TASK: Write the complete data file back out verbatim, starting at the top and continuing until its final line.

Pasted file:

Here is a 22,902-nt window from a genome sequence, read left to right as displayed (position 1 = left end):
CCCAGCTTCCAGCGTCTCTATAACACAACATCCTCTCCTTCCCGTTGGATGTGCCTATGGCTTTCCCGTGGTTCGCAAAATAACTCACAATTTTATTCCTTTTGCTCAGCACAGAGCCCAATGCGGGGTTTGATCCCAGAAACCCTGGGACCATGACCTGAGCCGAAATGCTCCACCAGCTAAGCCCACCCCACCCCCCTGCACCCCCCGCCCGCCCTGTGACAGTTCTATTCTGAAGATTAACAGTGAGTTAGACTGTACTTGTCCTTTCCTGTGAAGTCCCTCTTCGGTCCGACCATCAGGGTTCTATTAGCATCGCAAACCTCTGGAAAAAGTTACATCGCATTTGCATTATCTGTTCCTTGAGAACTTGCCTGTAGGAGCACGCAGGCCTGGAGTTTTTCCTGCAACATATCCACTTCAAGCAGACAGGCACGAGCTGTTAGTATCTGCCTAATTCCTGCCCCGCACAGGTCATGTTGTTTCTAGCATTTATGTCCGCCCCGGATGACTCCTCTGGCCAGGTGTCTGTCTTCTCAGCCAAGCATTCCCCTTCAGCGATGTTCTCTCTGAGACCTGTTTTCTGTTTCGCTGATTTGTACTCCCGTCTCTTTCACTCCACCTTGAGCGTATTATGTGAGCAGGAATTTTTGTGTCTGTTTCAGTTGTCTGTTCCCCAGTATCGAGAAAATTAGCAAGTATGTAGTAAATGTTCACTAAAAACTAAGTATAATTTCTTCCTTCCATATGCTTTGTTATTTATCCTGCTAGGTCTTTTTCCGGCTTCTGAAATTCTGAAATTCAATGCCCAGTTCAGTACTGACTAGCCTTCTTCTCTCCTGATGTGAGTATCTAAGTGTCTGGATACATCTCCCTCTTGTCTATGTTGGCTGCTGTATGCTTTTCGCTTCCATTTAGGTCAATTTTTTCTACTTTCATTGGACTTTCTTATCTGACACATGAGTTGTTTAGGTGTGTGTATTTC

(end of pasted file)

Here is a 22,902-nt window from a genome sequence, read left to right as displayed (position 1 = left end):
CCCAGCTTCCAGCGTCTCTATAACACAACATCCTCTCCTTCCCGTTGGATGTGCCTATGGCTTTCCCGTGGTTCGCAAAATAACTCACAATTTTATTCCTTTTGCTCAGCACAGAGCCCAATGCGGGGTTTGATCCCAGAAACCCTGGGACCATGACCTGAGCCGAAATGCTCCACCAGCTAAGCCCACCCCACCCCCCTGCACCCCCCGCCCGCCCTGTGACAGTTCTATTCTGAAGATTAACAGTGAGTTAGACTGTACTTGTCCTTTCCTGTGAAGTCCCTCTTCGGTCCGACCATCAGGGTTCTATTAGCATCGCAAACCTCTGGAAAAAGTTACATCGCATTTGCATTATCTGTTCCTTGAGAACTTGCCTGTAGGAGCACGCAGGCCTGGAGTTTTTCCTGCAACATATCCACTTCAAGCAGACAGGCACGAGCTGTTAGTATCTGCCTAATTCCTGCCCCGCACAGGTCATGTTGTTTCTAGCATTTATGTCCGCCCCGGATGACTCCTCTGGCCAGGTGTCTGTCTTCTCAGCCAAGCATTCCCCTTCAGCGATGTTCTCTCTGAGACCTGTTTTCTGTTTCGCTGATTTGTACTCCCGTCTCTTTCACTCCACCTTGAGCGTATTATGTGAGCAGGAATTTTTGTGTCTGTTTCAGTTGTCTGTTCCCCAGTATCGAGAAAATTAGCAAGTATGTAGTAAATGTTCACTAAAAACTAAGTATAATTTCTTCCTTCCATATGCTTTGTTATTTATCCTGCTAGGTCTTTTTCCGGCTTCTGAAATTCTGAAATTCAATGCCCAGTTCAGTACTGACTAGCCTTCTTCTCTCCTGATGTGAGTATCTAAGTGTCTGGATACATCTCCCTCTTGTCTATGTTGGCTGCTGTATGCTTTTCGCTTCCATTTAGGTCAATTTTTTCTACTTTCATTGGACTTTCTTATCTGACACATGAGTTGTTTAGGTGTGTGTATTTC